Once Upon A Time … In Hollywood (2019)

Thank you Quentin Tarantino. Thank you for not making ‘The Sharon Tate Story’. I’m going to err on the side of benevolence and assume that it was Tarantino himself who realised that it was not a good idea to go there.

Instead, he has taken those events as a starting point, weaving fictional (but believable) characters into real life events, and creating his own story for 1969 Los Angeles complete with princess, knight in shining armour and fairy tale ending. This is fine; I don’t have a problem with the fact that the ending is not what actually happened to the real life characters – the clue is in the title: it’s all made up.

If Tarantino wants to go ahead and make a movie about two guys nearing the end of their Hollywood careers, set in 1969 and rammed full of references which only the most ardent of US-based TV and movie fans will get, then that’s fine. Because I loved what was going on in the first two thirds of this. DiCaprio and particularly Pitt are really very good, and their relationship highly entertaining. To be honest, I really wish Once Upon A Time … In Hollywood was just about these two. Their history, their struggles, their successes. How they’re ageing out of relevance and what that means to them. Because it affects both differently.

The feel of the era is captured perfectly, from the billboards to the cans in the cabinet, from the music to the radio advertisements. We’d expect nothing less from Tarantino.

And so having enjoyed so much of OUATIH, what a shame to see that Tarantino hasn’t failed to meet expectations elsewhere too. Whereas the casual references to TV, film and music were just right, Tarantino then overdoes it in his recreations of clips from Dalton’s filmography, which are far too long and self-indulgent.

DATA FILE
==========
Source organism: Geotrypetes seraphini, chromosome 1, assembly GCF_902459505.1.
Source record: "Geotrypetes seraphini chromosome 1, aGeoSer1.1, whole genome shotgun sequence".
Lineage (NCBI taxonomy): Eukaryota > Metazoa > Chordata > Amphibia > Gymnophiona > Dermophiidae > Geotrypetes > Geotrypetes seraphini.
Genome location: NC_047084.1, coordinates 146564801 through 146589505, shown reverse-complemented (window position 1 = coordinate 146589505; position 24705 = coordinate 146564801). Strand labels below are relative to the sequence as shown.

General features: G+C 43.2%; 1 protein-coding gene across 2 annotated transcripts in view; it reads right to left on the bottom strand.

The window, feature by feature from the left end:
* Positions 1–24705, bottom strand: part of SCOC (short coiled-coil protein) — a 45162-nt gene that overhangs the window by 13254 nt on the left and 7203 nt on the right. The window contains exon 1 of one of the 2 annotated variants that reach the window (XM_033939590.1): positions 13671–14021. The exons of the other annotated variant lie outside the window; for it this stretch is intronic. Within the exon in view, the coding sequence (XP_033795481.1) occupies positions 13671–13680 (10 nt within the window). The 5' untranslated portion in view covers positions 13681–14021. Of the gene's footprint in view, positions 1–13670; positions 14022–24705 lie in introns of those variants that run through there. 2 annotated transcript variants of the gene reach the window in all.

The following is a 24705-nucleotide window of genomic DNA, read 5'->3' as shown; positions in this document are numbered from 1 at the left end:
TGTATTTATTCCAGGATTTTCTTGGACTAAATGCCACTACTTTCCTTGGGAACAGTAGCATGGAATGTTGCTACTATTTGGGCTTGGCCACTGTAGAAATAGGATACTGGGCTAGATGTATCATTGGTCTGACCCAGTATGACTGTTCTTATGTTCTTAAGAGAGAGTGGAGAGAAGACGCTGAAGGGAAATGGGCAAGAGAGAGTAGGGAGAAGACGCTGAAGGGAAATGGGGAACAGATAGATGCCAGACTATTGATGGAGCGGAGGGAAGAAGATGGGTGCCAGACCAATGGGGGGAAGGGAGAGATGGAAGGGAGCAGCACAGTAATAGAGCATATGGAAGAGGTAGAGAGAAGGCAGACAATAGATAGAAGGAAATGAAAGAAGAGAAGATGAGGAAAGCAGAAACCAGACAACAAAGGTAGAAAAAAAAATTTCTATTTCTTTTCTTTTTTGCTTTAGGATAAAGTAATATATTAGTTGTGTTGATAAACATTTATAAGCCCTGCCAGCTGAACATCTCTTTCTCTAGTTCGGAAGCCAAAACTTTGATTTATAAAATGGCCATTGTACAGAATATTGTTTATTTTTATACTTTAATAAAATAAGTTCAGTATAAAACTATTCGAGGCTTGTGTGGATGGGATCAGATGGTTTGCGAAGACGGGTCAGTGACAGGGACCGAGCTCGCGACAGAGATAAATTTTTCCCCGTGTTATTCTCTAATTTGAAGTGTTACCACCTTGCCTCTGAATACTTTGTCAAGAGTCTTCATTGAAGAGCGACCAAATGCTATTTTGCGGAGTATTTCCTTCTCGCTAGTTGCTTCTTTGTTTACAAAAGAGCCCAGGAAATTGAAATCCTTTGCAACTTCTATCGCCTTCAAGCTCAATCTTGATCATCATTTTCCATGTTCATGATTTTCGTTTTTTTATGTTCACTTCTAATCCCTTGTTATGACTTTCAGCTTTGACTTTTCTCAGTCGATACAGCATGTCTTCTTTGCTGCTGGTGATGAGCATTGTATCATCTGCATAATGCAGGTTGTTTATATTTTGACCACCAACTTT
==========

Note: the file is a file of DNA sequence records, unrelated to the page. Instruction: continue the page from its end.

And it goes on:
I’m mystified by the casting of Margot Robbie. Either give her (significantly) more to do or, if you just want a blonde princess in the form of a budding young actress, then perhaps give the role to a lesser known performer? Having someone of Robbie’s calibre in such a flimsy role was a strange choice.

I’m puzzled by the choice to have the Bruce Lee scene too. Surely there are other ways of showing off Cliff Booth’s fighting skills, if that’s what it’s meant to do? My limited understanding of Lee’s martial arts philosophy is that seeking or provoking a fight is totally counter to what he believed (and no, that’s not just from watching Ip Man). Lee’s on-screen characters may have sought confrontation, but the man himself would not have.

And now that I’ve got to the topic of violence … the end scenes are just too much. The bone-cracking, flame-throwing, dog-chewing finale was a real shame, given that we’d got so far through the narrative with an interesting story and no need for gratuitous violence. The aggression could have played out in any number of ways, but Tarantino chose this one. It made it all the more annoying because for the past 2 hours I’d been enjoying a story about people that didn’t need to use violence.

I’ll probably watch the first sections again for the enjoyment of the period. But I don’t need to see the finale ever again.

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